Urban Density and Walkability

I, like many geriatric millennials, really enjoy listening to podcasts. One of my favorites, America Dissected, will continually talk about how unhealthy our cities and suburban areas have become. By spreading out all of our recreation, jobs, shops, schools, and homes we have become car dependent by nature. Though the complexities of a car dependent culture are not the focus of YIMBY Englewood, it is important to consider this as we look toward building a more sustainable community. I recently came across a Washington Post article (possible pay wall) that discusses the benefit of walkable neighborhoods. The benefit of walkability and increased the desirability of these neighborhoods, which in turn, has made them unaffordable. In Englewood some of the most expensive houses that are not on the largest lots are actually the walkable homes, the ones north of US 285 and within a few blocks of Broadway, Downing, and Englewood City Center. These homes are walkable to some of the best places in Englewood; schools, public transit, the hospital, downtown, and the Library. We can help to build this type of desirability into the rest of Englewood by hopefully filling in the “missing middle”.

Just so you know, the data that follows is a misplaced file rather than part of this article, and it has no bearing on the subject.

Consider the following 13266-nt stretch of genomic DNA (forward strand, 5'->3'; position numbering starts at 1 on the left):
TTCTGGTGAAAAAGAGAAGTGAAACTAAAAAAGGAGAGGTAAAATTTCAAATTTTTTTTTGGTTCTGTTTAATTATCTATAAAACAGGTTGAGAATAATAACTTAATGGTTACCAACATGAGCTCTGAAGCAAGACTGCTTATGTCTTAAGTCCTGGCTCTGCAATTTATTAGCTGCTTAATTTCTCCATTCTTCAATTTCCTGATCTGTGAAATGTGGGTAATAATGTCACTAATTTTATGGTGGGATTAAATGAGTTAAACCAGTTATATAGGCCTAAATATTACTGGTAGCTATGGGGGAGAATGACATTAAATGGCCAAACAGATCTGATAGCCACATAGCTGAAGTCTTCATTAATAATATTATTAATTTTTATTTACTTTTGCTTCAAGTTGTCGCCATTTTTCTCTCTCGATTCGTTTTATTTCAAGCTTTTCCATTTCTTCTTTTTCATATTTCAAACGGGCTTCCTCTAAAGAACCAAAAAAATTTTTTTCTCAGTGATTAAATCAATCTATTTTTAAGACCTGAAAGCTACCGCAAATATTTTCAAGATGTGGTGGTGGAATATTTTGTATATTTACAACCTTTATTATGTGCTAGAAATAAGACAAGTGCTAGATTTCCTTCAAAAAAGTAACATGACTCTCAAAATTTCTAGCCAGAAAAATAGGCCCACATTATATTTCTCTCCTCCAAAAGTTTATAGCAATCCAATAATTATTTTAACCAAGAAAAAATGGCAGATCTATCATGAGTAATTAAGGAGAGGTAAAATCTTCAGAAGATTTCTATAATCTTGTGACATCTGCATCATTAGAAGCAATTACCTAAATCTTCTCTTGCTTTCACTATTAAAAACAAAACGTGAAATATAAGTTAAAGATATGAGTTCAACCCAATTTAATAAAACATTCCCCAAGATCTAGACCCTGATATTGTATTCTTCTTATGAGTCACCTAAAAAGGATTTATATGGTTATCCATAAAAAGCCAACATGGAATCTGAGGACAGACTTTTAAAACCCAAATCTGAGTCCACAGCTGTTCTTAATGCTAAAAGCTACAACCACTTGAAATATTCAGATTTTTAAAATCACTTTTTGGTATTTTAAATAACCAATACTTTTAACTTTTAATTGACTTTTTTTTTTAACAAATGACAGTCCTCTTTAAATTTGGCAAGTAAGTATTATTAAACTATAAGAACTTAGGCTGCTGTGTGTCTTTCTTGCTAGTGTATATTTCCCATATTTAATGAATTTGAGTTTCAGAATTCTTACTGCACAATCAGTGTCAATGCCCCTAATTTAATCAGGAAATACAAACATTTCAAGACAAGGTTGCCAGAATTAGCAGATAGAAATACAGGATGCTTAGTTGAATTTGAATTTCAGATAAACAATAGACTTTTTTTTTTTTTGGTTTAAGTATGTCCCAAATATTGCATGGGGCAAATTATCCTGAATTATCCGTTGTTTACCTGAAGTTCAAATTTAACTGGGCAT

Missing middle housing, by definition, is affordable. These units are smaller, and therefore you end up purchasing less house. These are the starter homes that most people purchase for the first time. Because of restrictive zoning many of these types of homes have disappeared and have been replaced by luxury units. The picture here shows the very little difference in the front elevation of a multi-unit home versus a single family home, we can now put four families on the same lot instead of one.

Images are from this Denver Urbanism Article

According to the Washington Post article linked above:

Walkable communities support the local business environment and increase its appeal to tourists. When shops are clustered together, foot traffic visitors are encouraged to visit multiple neighboring stores and spend money. In this sense, success breeds success. When local entrepreneurs see small shops doing well, they are often inspired to open their own.

By building more walkable housing units we will bring more foot traffic, more foot traffic means more small businesses. More small businesses means a more sustainable Englewood.